|Print this story||Permalink|
Charles Bryant, 17, of Rosedale was found guilty on all of the charges brought against him, including murder, robbery and tampering with evidence after an emotional two-week long trial in State Supreme Court in Kew Gardens before Judge Robert Hanophy. A jury of three women and nine men handed down the verdict. "The victim, 18-year-old Huang Chen, was the hope and pride of the Chen family, who have been shattered by their terrible loss," Queens District Attorney Richard Brown said Wednesday after the decision. "I hope that the Chen family, with whom I met this morning following the jury's verdict, find some degree of solace in today's conviction and in the knowledge that the defendant will be sent to prison for a long time as punishment for his actions."Bryant's mother could be seen breaking down in sobs in the courthouse parking lot. Defense attorney Brian Perskin said he was planning to appeal the decision but refused further comment.Chen's older sister, Yvonne Chen, praised the jury's verdict."Today justice has been served," she said. "The process has been a long one, but we are pleased with the result so far, and expect the same result for the next defendant. Today's result will help us move on."Bryan was charged along with Naquan Miller, 17, of Rochdale Village in the February 2004 slaying of Chen, who was 18 at the time of his murder. Miller's trial is expected to start soonThe Rosedale teen faces 50 years to life in prison when he is sentenced. Prosecutors contended an order for Chinese food from the Chen family's Ming Garden Restaurant was called in to be delivered to Miller's apartment, where the pair along with a third teen who has not been charged lay in wait before attacking Chen, beating him with a bat and hammer and stabbing him with a knife before disposing of his body in a nearby park. A spokesman for the district attorney's office said the third teen suspected of being involved is the subject of an investigation. Chen's family sat silently in the courtroom every day of the trial of one of the accused killers of the teen, who lived in Woodside.But during emotional closing arguments Monday in court, they could stifle their tears no longer."This is what they did to him," said Assistant District Attorney Brad Leventhal as he showed the jury the graphic autopsy photograph of Chen.As Leventhal swung around to look at accused killer Charles Bryant, the large photo in his hand followed and could be seen by the family, who broke down and could be heard weeping in the small courtroom.Leventhal went over nearly every piece of key evidence in his two-hour closing argument and brought out the baseball bat and hammer allegedly used in the murder, laying them in from of the jury."The word 'overwhelming' doesn't do it justice," said Leventhal referring to the amount of evidence he said proves Bryant is a killer. "They intended to cause his death."For Perskin it was an uphill battle to explain to the jury how his client was not guilty in light of two separate signed confessions and DNA evidence from Chen that was found on a boot belonging to Bryant. His key words were "that's reasonable doubt," which he used to punctuate every point. Perskin reminded the jury of Bryant's testimony in which he said he was forced to sign a confession and later write another one that was dictated to him by Detective William Hendrickson of the 11th Precinct. He also pointed to Hendrickson's testimony, who said his partner, Detective Kevin Koenderman, had left the room during the interrogation, and Koenderman's conflicting testimony in which he indicated he never left the room. "That's reasonable doubt," said Perskin.He also said there were many key pieces of evidence that were never tested for DNA traces because the results would show his client was innocent, such as clothing from Bryant's home and his cell phone."It's easier to deceive you if they don't test it," Perskin told the jury. "That's reasonable doubt." Reach reporter Peter A. Sutters Jr. by e-mail at firstname.lastname@example.org or by phone at 718-229-0300 Ext. 173.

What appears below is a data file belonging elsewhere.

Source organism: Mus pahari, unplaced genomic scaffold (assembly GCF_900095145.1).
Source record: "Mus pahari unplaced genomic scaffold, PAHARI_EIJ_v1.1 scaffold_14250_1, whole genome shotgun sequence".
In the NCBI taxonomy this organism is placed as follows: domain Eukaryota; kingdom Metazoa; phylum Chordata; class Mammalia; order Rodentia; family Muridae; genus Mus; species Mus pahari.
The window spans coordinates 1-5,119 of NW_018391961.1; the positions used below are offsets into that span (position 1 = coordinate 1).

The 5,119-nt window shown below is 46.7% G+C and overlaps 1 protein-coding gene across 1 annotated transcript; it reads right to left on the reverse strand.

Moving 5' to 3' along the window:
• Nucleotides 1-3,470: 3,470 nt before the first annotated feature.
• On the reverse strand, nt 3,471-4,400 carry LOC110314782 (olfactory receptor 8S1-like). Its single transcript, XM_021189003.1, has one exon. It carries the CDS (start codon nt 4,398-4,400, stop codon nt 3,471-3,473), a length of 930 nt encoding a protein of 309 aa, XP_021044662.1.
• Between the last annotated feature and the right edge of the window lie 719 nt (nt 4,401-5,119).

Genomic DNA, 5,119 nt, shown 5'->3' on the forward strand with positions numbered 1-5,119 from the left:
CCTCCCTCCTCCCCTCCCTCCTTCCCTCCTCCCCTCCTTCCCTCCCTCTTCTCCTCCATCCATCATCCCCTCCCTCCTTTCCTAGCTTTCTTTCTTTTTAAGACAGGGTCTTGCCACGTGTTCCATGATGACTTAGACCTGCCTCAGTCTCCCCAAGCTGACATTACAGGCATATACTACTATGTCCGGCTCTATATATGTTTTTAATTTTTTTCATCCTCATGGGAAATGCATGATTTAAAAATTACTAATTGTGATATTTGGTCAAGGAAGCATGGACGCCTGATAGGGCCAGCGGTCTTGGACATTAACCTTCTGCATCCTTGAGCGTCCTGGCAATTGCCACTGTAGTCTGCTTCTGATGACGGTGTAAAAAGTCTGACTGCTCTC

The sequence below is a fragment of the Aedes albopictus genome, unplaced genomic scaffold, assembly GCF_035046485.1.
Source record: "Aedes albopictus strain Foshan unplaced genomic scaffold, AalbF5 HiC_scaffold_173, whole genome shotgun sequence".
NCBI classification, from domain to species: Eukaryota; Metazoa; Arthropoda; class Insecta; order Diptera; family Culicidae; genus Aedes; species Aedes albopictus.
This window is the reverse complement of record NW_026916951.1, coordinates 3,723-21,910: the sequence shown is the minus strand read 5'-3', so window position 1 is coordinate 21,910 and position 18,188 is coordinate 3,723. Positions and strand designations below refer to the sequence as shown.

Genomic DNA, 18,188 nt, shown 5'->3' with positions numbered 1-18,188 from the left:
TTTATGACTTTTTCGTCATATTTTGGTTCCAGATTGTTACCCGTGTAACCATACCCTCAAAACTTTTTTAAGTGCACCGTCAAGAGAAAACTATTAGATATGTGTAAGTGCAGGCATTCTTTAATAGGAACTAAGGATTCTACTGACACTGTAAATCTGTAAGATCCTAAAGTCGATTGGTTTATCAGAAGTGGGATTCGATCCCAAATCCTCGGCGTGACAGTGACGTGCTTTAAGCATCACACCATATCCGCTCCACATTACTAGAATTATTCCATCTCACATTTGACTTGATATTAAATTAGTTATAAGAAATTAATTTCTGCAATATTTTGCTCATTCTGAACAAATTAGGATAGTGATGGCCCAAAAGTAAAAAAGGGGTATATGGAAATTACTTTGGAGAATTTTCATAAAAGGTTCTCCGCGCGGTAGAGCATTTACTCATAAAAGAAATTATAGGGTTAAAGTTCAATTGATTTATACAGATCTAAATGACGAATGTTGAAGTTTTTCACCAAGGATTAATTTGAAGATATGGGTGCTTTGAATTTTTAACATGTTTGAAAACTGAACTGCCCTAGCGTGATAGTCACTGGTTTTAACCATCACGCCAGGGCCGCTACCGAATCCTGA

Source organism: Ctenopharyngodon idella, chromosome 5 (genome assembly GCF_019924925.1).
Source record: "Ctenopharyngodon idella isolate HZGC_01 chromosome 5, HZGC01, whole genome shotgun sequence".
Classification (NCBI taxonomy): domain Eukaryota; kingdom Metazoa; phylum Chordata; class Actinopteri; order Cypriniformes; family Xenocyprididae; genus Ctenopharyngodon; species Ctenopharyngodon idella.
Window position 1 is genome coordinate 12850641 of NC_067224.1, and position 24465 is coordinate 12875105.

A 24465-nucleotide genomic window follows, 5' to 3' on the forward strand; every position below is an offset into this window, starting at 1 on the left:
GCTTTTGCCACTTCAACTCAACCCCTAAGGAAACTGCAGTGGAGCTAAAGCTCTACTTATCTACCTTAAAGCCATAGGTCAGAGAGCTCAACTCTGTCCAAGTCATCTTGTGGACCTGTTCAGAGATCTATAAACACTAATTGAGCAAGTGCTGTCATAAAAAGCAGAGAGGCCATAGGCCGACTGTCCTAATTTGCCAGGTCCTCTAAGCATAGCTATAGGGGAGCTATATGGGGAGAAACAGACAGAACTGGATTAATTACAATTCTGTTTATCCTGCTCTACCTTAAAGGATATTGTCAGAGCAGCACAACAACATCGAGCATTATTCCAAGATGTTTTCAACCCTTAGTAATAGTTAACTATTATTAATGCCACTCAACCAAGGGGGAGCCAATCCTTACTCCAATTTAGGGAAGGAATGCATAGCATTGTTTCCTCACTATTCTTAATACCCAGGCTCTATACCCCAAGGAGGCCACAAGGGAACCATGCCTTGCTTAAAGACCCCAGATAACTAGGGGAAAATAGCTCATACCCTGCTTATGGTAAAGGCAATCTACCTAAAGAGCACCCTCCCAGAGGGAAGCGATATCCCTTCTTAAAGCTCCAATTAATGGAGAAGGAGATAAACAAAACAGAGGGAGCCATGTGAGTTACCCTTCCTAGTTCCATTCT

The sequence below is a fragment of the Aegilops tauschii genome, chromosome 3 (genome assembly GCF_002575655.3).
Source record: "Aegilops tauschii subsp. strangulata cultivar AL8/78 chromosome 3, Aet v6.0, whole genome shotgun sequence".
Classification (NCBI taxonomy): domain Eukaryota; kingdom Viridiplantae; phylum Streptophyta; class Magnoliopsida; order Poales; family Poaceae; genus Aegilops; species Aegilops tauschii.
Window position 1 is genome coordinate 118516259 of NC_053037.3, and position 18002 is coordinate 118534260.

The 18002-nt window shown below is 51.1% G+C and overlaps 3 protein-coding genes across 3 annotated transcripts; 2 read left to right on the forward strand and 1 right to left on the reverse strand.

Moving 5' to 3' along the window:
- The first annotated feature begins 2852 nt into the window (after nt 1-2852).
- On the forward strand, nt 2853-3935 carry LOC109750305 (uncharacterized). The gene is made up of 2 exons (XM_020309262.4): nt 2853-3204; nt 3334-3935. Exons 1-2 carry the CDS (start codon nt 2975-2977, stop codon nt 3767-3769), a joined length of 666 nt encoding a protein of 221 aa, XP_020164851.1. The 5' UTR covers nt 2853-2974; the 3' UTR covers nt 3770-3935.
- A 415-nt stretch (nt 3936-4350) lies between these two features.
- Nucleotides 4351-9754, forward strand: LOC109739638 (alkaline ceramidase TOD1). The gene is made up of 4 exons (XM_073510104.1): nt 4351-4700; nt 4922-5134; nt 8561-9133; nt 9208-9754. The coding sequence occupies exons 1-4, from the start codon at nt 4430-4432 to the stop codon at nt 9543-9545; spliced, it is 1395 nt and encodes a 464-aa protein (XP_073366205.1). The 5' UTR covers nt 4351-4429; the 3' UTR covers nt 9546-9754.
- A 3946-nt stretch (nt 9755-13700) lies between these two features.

©2005 Community Newspaper Group
|Print this story||Permalink|
By submitting this comment, you agree to the following terms:
You agree that you, and not TimesLedger.com or its affiliates, are fully responsible for the content that you post. You agree not to post any abusive, obscene, vulgar, slanderous, hateful, threatening or sexually-oriented material or any material that may violate applicable law; doing so may lead to the removal of your post and to your being permanently banned from posting to the site. You grant to TimesLedger.com the royalty-free, irrevocable, perpetual and fully sublicensable license to use, reproduce, modify, adapt, publish, translate, create derivative works from, distribute, perform and display such content in whole or in part world-wide and to incorporate it in other works in any form, media or technology now known or later developed.